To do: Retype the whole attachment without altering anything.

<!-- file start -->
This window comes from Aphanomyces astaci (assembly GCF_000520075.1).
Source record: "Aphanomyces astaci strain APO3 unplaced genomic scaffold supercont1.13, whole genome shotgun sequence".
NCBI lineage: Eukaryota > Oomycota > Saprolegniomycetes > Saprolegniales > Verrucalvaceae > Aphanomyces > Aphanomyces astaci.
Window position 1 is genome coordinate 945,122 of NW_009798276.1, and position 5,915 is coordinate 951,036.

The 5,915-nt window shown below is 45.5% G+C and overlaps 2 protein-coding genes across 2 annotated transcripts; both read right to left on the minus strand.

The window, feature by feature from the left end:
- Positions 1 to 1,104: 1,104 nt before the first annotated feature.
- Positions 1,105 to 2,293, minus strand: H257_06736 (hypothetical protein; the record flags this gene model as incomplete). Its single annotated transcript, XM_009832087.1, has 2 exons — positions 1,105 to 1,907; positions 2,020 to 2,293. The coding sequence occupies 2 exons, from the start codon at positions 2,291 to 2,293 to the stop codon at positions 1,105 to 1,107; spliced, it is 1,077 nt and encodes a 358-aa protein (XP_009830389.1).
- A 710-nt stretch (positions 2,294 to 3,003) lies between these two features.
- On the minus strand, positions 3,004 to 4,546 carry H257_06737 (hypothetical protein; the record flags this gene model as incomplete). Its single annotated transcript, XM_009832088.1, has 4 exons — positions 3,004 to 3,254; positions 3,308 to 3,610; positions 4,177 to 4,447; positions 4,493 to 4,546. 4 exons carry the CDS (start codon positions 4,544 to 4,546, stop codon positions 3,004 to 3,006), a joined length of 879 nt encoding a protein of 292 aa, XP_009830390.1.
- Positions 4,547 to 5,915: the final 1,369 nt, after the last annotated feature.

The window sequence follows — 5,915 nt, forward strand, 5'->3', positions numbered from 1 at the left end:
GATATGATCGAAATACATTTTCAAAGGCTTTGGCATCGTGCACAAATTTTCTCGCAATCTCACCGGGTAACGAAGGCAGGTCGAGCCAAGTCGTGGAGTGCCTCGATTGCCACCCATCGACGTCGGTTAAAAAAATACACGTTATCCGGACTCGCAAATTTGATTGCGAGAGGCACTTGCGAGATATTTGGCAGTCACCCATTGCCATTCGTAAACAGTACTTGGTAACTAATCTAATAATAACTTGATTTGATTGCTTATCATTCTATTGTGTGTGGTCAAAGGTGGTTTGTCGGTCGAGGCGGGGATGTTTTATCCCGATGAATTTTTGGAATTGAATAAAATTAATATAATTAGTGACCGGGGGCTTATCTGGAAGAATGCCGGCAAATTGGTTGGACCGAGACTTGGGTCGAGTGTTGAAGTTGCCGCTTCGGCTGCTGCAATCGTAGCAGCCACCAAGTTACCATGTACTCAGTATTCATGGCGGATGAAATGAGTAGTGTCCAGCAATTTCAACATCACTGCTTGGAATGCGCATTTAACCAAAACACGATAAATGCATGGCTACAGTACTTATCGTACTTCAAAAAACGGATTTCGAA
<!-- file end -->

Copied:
This window comes from Aphanomyces astaci (assembly GCF_000520075.1).
Source record: "Aphanomyces astaci strain APO3 unplaced genomic scaffold supercont1.13, whole genome shotgun sequence".
NCBI lineage: Eukaryota > Oomycota > Saprolegniomycetes > Saprolegniales > Verrucalvaceae > Aphanomyces > Aphanomyces astaci.
Window position 1 is genome coordinate 945,122 of NW_009798276.1, and position 5,915 is coordinate 951,036.

The 5,915-nt window shown below is 45.5% G+C and overlaps 2 protein-coding genes across 2 annotated transcripts; both read right to left on the minus strand.

The window, feature by feature from the left end:
- Positions 1 to 1,104: 1,104 nt before the first annotated feature.
- Positions 1,105 to 2,293, minus strand: H257_06736 (hypothetical protein; the record flags this gene model as incomplete). Its single annotated transcript, XM_009832087.1, has 2 exons — positions 1,105 to 1,907; positions 2,020 to 2,293. The coding sequence occupies 2 exons, from the start codon at positions 2,291 to 2,293 to the stop codon at positions 1,105 to 1,107; spliced, it is 1,077 nt and encodes a 358-aa protein (XP_009830389.1).
- A 710-nt stretch (positions 2,294 to 3,003) lies between these two features.
- On the minus strand, positions 3,004 to 4,546 carry H257_06737 (hypothetical protein; the record flags this gene model as incomplete). Its single annotated transcript, XM_009832088.1, has 4 exons — positions 3,004 to 3,254; positions 3,308 to 3,610; positions 4,177 to 4,447; positions 4,493 to 4,546. 4 exons carry the CDS (start codon positions 4,544 to 4,546, stop codon positions 3,004 to 3,006), a joined length of 879 nt encoding a protein of 292 aa, XP_009830390.1.
- Positions 4,547 to 5,915: the final 1,369 nt, after the last annotated feature.

The window sequence follows — 5,915 nt, forward strand, 5'->3', positions numbered from 1 at the left end:
GATATGATCGAAATACATTTTCAAAGGCTTTGGCATCGTGCACAAATTTTCTCGCAATCTCACCGGGTAACGAAGGCAGGTCGAGCCAAGTCGTGGAGTGCCTCGATTGCCACCCATCGACGTCGGTTAAAAAAATACACGTTATCCGGACTCGCAAATTTGATTGCGAGAGGCACTTGCGAGATATTTGGCAGTCACCCATTGCCATTCGTAAACAGTACTTGGTAACTAATCTAATAATAACTTGATTTGATTGCTTATCATTCTATTGTGTGTGGTCAAAGGTGGTTTGTCGGTCGAGGCGGGGATGTTTTATCCCGATGAATTTTTGGAATTGAATAAAATTAATATAATTAGTGACCGGGGGCTTATCTGGAAGAATGCCGGCAAATTGGTTGGACCGAGACTTGGGTCGAGTGTTGAAGTTGCCGCTTCGGCTGCTGCAATCGTAGCAGCCACCAAGTTACCATGTACTCAGTATTCATGGCGGATGAAATGAGTAGTGTCCAGCAATTTCAACATCACTGCTTGGAATGCGCATTTAACCAAAACACGATAAATGCATGGCTACAGTACTTATCGTACTTCAAAAAACGGATTTCGAA